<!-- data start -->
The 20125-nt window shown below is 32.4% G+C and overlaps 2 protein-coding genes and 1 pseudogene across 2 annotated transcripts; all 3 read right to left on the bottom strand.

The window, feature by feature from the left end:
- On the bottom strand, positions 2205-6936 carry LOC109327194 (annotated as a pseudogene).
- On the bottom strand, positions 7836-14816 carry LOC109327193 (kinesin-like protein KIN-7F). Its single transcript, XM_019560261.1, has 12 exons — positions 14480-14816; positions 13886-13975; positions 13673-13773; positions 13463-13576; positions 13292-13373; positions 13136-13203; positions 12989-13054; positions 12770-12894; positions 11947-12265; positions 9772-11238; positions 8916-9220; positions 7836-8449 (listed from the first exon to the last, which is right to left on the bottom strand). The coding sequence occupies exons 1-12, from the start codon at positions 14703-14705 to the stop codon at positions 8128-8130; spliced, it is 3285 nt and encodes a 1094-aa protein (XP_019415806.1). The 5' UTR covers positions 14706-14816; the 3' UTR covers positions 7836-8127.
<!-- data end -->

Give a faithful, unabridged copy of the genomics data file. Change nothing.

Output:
The 20125-nt window shown below is 32.4% G+C and overlaps 2 protein-coding genes and 1 pseudogene across 2 annotated transcripts; all 3 read right to left on the bottom strand.

The window, feature by feature from the left end:
- On the bottom strand, positions 2205-6936 carry LOC109327194 (annotated as a pseudogene).
- On the bottom strand, positions 7836-14816 carry LOC109327193 (kinesin-like protein KIN-7F). Its single transcript, XM_019560261.1, has 12 exons — positions 14480-14816; positions 13886-13975; positions 13673-13773; positions 13463-13576; positions 13292-13373; positions 13136-13203; positions 12989-13054; positions 12770-12894; positions 11947-12265; positions 9772-11238; positions 8916-9220; positions 7836-8449 (listed from the first exon to the last, which is right to left on the bottom strand). The coding sequence occupies exons 1-12, from the start codon at positions 14703-14705 to the stop codon at positions 8128-8130; spliced, it is 3285 nt and encodes a 1094-aa protein (XP_019415806.1). The 5' UTR covers positions 14706-14816; the 3' UTR covers positions 7836-8127.